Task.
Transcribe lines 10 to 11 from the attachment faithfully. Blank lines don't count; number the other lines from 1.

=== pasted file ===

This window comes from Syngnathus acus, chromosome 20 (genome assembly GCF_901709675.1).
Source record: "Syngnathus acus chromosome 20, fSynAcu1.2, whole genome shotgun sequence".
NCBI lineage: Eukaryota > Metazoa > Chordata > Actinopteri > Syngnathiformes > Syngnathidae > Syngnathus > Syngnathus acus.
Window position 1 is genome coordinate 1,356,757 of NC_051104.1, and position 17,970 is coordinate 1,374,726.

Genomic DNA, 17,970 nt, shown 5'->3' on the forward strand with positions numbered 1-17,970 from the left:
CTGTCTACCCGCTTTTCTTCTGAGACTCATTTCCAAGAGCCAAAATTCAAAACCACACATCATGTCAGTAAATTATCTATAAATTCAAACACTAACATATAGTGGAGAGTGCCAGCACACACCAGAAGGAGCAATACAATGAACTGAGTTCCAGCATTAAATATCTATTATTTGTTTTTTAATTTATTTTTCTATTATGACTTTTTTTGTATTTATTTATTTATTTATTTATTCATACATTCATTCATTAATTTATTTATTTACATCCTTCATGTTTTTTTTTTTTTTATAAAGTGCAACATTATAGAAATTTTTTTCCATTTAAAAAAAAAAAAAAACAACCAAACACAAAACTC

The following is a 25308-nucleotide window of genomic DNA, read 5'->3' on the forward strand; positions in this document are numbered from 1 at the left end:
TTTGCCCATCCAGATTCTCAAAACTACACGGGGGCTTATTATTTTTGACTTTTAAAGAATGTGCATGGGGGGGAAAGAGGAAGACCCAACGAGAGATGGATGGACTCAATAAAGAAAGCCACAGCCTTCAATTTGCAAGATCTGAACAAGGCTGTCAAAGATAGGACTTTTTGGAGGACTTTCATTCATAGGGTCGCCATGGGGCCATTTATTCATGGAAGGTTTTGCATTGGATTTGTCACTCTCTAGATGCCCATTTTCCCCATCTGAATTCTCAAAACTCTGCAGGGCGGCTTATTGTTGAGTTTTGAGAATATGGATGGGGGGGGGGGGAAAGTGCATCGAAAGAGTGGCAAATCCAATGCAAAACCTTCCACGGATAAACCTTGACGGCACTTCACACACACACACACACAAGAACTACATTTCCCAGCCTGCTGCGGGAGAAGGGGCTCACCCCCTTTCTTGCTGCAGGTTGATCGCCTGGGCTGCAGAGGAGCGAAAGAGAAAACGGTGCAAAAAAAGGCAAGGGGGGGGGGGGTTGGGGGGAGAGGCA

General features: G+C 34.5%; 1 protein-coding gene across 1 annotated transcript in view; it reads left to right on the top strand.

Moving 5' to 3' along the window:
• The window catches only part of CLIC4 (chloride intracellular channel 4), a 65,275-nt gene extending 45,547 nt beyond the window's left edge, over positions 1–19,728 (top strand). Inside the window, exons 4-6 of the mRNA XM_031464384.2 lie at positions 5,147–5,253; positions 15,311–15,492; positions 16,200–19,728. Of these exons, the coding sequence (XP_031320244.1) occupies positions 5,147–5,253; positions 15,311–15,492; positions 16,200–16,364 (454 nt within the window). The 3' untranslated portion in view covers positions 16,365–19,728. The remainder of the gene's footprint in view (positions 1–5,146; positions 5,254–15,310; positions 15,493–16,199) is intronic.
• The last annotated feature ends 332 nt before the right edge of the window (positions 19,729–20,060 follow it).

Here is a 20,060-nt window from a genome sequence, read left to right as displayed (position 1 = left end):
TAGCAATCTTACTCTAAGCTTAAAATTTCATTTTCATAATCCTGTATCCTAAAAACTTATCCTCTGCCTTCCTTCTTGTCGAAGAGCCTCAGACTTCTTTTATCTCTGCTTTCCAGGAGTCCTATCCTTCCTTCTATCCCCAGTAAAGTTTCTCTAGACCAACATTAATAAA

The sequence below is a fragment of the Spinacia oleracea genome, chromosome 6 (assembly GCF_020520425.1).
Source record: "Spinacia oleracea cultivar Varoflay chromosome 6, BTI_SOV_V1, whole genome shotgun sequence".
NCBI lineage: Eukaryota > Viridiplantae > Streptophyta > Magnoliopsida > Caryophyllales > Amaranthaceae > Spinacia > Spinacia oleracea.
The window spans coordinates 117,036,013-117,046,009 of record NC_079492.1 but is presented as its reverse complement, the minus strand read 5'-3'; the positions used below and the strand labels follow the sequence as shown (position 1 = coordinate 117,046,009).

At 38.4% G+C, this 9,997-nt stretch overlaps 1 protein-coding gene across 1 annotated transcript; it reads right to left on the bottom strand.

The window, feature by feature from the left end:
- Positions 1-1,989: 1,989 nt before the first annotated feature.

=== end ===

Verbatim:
Moving 5' to 3' along the window:
• The window catches only part of CLIC4 (chloride intracellular channel 4), a 65,275-nt gene extending 45,547 nt beyond the window's left edge, over positions 1–19,728 (top strand). Inside the window, exons 4-6 of the mRNA XM_031464384.2 lie at positions 5,147–5,253; positions 15,311–15,492; positions 16,200–19,728. Of these exons, the coding sequence (XP_031320244.1) occupies positions 5,147–5,253; positions 15,311–15,492; positions 16,200–16,364 (454 nt within the window). The 3' untranslated portion in view covers positions 16,365–19,728. The remainder of the gene's footprint in view (positions 1–5,146; positions 5,254–15,310; positions 15,493–16,199) is intronic.